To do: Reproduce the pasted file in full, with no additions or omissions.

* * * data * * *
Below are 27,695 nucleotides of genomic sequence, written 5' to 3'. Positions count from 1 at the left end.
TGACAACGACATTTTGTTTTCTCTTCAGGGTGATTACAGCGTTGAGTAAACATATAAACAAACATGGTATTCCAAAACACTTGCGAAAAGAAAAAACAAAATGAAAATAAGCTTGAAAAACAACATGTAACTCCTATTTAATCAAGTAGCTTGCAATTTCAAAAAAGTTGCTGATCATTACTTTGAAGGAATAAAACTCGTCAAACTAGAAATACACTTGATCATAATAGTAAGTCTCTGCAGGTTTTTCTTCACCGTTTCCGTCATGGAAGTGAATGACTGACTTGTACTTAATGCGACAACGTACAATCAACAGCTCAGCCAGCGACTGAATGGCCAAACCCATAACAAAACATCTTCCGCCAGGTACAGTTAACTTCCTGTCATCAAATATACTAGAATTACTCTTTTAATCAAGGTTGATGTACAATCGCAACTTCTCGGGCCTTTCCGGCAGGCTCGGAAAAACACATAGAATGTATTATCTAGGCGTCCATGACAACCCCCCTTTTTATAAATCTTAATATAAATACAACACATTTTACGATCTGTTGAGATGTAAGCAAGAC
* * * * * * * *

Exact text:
Below are 27,695 nucleotides of genomic sequence, written 5' to 3'. Positions count from 1 at the left end.
TGACAACGACATTTTGTTTTCTCTTCAGGGTGATTACAGCGTTGAGTAAACATATAAACAAACATGGTATTCCAAAACACTTGCGAAAAGAAAAAACAAAATGAAAATAAGCTTGAAAAACAACATGTAACTCCTATTTAATCAAGTAGCTTGCAATTTCAAAAAAGTTGCTGATCATTACTTTGAAGGAATAAAACTCGTCAAACTAGAAATACACTTGATCATAATAGTAAGTCTCTGCAGGTTTTTCTTCACCGTTTCCGTCATGGAAGTGAATGACTGACTTGTACTTAATGCGACAACGTACAATCAACAGCTCAGCCAGCGACTGAATGGCCAAACCCATAACAAAACATCTTCCGCCAGGTACAGTTAACTTCCTGTCATCAAATATACTAGAATTACTCTTTTAATCAAGGTTGATGTACAATCGCAACTTCTCGGGCCTTTCCGGCAGGCTCGGAAAAACACATAGAATGTATTATCTAGGCGTCCATGACAACCCCCCTTTTTATAAATCTTAATATAAATACAACACATTTTACGATCTGTTGAGATGTAAGCAAGAC